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Two Japanese researchers say they've come up with a recipe for the world's biggest piece of pi.

The two, from the University of Tokyo, claimed today that they have calculated pi, the ratio of a circle's circumference to its diameter, to 3.22 billion decimal places - a new record, they say.Yasumasa Kaneda, an assistant professor at the school's computer center, and Daisuke Takahashi, a graduate student, said they broke the previous record of 2.26 billion decimal places set in 1991 by researchers at Columbia University in New York City.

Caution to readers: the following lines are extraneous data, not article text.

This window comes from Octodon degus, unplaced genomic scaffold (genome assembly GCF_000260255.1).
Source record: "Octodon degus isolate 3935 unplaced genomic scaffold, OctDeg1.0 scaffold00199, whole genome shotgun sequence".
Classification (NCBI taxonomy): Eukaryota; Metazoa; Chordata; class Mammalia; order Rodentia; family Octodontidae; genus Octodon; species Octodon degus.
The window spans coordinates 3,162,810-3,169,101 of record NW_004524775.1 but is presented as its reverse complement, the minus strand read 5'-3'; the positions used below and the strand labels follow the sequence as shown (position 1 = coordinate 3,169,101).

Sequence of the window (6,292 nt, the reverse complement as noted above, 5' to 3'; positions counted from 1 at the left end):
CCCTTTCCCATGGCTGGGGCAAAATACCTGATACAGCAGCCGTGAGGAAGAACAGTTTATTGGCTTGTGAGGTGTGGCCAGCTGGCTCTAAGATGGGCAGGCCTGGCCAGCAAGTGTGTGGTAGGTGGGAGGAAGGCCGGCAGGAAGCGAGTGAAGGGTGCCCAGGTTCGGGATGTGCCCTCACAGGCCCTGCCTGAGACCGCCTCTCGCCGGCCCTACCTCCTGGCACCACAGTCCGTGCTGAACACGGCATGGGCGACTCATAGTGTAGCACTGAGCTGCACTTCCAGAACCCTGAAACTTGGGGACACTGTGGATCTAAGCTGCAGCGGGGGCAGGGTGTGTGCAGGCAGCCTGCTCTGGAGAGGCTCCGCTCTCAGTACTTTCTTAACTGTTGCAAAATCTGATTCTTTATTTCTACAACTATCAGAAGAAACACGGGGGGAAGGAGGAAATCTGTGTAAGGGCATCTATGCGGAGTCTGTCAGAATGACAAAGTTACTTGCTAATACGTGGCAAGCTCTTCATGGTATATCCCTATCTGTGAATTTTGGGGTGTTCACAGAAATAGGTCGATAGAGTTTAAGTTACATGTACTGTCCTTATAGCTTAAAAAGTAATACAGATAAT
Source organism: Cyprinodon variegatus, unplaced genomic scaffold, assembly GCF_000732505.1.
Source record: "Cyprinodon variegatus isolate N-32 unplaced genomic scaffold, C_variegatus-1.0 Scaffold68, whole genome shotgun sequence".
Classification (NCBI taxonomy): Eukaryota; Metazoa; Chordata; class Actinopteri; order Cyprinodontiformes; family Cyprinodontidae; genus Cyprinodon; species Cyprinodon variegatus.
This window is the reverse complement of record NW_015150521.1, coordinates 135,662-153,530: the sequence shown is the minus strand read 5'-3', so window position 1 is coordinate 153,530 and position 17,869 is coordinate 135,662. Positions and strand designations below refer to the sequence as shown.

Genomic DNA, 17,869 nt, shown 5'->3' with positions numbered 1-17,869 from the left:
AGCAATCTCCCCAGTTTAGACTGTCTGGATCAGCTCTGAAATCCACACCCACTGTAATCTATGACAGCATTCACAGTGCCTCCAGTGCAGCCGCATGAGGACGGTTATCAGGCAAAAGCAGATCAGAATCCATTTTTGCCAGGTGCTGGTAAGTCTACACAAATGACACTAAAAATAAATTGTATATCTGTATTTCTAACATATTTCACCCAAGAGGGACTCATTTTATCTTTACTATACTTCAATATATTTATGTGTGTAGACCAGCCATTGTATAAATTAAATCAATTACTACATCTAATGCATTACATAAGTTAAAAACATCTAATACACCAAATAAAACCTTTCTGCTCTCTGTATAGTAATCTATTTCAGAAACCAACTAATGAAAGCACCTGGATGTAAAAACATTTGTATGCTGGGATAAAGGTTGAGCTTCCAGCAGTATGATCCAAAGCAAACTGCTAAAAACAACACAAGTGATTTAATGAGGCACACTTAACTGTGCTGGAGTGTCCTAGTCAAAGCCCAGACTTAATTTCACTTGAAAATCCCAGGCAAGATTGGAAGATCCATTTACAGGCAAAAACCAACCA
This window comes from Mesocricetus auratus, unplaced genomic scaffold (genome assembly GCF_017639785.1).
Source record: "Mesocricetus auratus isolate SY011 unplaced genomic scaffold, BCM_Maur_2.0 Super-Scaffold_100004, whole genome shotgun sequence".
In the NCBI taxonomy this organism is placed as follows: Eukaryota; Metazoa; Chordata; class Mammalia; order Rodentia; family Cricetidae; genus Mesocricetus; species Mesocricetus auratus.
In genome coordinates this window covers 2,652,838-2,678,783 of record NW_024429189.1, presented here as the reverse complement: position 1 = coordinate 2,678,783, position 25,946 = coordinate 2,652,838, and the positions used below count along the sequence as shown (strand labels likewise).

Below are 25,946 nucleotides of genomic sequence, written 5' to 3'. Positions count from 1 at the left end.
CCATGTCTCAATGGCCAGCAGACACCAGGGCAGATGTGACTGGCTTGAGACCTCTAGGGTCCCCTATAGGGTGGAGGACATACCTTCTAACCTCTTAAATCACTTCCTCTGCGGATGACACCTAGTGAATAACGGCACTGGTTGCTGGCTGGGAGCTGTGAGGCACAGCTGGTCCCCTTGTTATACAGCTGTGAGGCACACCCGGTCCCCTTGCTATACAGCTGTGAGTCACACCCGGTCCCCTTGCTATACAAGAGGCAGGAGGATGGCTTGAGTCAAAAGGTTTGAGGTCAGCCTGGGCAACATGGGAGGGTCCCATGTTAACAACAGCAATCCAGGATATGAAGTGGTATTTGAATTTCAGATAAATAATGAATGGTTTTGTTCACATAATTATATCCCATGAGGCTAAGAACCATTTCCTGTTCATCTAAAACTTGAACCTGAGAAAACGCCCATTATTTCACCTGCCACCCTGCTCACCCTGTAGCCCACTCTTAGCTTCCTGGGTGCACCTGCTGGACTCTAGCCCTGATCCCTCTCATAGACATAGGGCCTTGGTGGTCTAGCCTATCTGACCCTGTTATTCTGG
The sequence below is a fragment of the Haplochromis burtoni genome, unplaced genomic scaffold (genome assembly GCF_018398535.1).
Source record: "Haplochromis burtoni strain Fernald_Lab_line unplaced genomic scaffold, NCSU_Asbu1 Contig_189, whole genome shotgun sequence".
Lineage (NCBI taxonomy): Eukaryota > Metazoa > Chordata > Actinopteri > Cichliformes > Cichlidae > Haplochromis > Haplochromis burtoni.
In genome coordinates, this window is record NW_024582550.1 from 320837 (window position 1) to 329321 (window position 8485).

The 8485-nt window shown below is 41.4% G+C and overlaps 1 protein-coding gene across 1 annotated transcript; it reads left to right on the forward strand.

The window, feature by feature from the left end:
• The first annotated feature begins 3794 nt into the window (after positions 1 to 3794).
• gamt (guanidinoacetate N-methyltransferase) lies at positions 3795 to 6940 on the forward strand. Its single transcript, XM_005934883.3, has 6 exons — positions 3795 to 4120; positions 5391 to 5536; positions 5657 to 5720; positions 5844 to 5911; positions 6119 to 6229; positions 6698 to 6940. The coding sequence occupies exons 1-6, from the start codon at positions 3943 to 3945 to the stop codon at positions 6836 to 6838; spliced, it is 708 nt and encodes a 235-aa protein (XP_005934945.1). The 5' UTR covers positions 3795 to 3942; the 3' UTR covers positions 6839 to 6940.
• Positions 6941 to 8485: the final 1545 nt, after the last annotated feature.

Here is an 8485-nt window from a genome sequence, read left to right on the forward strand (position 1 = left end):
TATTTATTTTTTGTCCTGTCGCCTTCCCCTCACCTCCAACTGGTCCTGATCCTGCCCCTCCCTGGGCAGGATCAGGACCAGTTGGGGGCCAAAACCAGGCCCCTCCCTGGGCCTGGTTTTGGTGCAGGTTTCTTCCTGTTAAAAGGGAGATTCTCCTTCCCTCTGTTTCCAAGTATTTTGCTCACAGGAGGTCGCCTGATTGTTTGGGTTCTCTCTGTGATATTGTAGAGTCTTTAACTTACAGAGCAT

Kaneda said his group used a supercomputer to calculate the number twice using two different formulas, taking 36 hours 52 minutes and 53 hours 43 minutes respectively.

Pi, usually given as 3.14, has an infinite number of decimal places. Such an extremely precise calculation of the figure isn't necessary for any practical scientific use, but researchers say it will contribute to improving scientific calculation methods.